Minimum initial deposit

We didn't have information about the minimum deposit at QRYPTOS. On the other hand, forex brokers usually provide this freely. As an example, one of the world's leading FCA-regulated brokers (which also offers Bitcoin and Ethereum trading) IG doesn't have an entry bar. One can open an account with the company for as little as she wants. For a full comparison of the two different services, read this post.

 

 

Leverage

There is no information on the leverage available at QRYPTOS. The company’s other brand QUOINEX offers a 1:25 ratio, but a lot fewer products (and a different fee structure, more on that later). We are unaware if this functionality will be integrated with QRYPTOS. Keep in mind, cryptocurrencies tend to be a lot more volatile than traditional ones, where forex brokers offer amazing leverage levels, such as 1:500.

 

 

Fees

The main way of attracting volume to the QRYPTOS exchange is the fee structure. While a lot of exchanges offer slightly better conditions for market makers, going into negative territory I.e. paying rebates for providing volume is usually reserved for the big traders. QRYPTOS offers a 0.075% rebate for everybody who provides liquidity on their platform. The taker fee is a very competitive 0.15%. In effect the company is giving 50% of its profit to the passive traders.

 

Before you think, you can become a liquidity provider at QRYPTOS and make money without taking any risk, we will have to clarify how exchanges work. A market “maker” (not to be confused with a forex market maker) is a trader who places pending orders on the exchange, hence filling the “order book”. A taker is anybody who sends a market order, entering directly at the best possible price. If you decide to be a liquidity provider, who simply aims to profit from the buying and selling of others, you will still be taking a significant market risk. Whenever a swift market move occurs, your will be taking the other side. On top of that the field is very competitive, with a lot of algo players.

 

Trading platform

 

The platform provided by QRYPTOS is web-based, with mobile apps promised for the future. Traders can fully customise the layout to their preference, but the main limitation of browser platforms still applies – everything must be in the same window. When it comes to the charting, one can choose between the charts provided by either TradingView or Cryptowatch. Here is a preview of the default layout:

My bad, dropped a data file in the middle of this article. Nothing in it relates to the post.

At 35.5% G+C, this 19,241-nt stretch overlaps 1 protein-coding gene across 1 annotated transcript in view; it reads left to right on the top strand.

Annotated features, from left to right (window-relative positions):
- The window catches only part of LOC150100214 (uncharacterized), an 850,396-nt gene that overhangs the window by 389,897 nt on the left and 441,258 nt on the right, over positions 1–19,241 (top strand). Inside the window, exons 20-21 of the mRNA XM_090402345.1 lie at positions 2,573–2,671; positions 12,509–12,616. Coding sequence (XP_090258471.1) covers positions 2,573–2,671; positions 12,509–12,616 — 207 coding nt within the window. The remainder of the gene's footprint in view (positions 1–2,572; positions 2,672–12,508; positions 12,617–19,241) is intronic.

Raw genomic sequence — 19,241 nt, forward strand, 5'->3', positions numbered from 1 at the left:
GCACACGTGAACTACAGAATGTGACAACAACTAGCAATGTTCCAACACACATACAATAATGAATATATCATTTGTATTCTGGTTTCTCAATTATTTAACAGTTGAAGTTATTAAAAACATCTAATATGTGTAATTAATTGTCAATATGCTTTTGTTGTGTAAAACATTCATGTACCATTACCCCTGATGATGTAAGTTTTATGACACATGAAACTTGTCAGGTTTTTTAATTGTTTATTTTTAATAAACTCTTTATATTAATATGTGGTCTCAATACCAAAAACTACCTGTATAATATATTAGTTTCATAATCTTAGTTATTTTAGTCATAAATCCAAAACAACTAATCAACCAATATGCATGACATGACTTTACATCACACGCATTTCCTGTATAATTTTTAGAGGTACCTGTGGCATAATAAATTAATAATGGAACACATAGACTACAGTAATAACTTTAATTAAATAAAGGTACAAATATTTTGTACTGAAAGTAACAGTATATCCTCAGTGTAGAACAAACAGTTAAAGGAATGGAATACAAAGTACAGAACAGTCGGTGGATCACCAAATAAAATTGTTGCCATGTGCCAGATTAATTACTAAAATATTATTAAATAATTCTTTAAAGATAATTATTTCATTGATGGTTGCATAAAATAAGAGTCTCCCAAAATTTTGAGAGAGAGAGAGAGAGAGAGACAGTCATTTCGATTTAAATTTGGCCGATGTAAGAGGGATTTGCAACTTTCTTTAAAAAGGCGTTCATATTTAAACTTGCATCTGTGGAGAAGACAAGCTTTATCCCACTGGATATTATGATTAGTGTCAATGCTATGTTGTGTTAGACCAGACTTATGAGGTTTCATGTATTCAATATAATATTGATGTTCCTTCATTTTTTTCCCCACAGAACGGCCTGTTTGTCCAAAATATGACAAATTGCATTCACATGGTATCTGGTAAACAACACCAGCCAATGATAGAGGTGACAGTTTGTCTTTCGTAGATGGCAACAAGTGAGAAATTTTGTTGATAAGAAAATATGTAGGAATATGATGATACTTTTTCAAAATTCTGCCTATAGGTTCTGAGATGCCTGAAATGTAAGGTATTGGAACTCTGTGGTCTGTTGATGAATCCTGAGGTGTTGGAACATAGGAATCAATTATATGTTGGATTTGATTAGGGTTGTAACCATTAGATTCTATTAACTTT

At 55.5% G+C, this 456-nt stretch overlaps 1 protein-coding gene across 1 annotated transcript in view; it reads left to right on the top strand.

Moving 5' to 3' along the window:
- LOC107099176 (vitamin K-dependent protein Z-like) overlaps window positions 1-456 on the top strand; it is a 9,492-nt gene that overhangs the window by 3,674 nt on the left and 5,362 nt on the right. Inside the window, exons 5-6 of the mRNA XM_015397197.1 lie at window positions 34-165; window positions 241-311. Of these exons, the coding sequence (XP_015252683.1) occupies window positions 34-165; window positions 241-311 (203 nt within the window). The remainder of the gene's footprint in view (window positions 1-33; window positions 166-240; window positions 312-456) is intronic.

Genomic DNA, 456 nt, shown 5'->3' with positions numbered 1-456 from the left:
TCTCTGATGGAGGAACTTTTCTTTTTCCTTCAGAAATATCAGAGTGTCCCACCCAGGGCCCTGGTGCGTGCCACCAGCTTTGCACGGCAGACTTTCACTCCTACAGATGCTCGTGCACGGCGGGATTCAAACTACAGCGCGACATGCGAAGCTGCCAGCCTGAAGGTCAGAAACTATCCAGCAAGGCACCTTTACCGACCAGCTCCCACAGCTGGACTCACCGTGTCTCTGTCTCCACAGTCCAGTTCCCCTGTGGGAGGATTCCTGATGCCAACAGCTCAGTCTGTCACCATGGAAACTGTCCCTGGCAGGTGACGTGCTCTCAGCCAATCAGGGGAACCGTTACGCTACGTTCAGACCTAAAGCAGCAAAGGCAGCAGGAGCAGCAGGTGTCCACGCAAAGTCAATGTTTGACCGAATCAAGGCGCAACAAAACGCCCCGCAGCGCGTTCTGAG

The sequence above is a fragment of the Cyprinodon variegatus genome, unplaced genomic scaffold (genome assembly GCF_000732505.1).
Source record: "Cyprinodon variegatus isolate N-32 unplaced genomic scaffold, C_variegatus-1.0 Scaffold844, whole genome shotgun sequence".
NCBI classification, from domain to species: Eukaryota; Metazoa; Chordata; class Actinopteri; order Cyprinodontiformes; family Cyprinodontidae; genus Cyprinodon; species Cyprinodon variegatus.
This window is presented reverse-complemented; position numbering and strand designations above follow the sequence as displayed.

As you can see from the picture, the charts aren’t properly configured yet, or the trading activity is rather minimal. Additionally they have maintained one of the features from QRYPTOEX, which we didn’t like – the order book is still placed vertically. As far as our tinkering with the platform, we couldn’t find a way to make it appear better. That being said, this still a fairly new project, so such things should not be surprising. 

 

Methods of payment

QRYPTOS only accepts cryptocurrency transfers. They are possible in all of the coins, which the company supports. On top of that, you can use your QUOINEX account as a means of depositing money with the company.

 

 

Conclusion

QRYPTOS is the second brand operated by the JFSA-regulated company QUOINEX. While their initial project QUOINEX is oriented towards attracting new people to the cryptocurrency space, this one is for the more experienced traders. With 13 trading pairs this exchange offers some alternatives, but is by no means an altocoin heaven. The entire QRYPTOS project is still in its early days, and we will update this review, once more information is available.

 

Pros Cons
JFSA Regulation Not enough user feedback yet
No major hacks yet Not that many altcoins available 
Competitive commissions (including rebates) The order book is placed vertically (as in QUOINEX)
Customizable trading platform   
Several trading instruments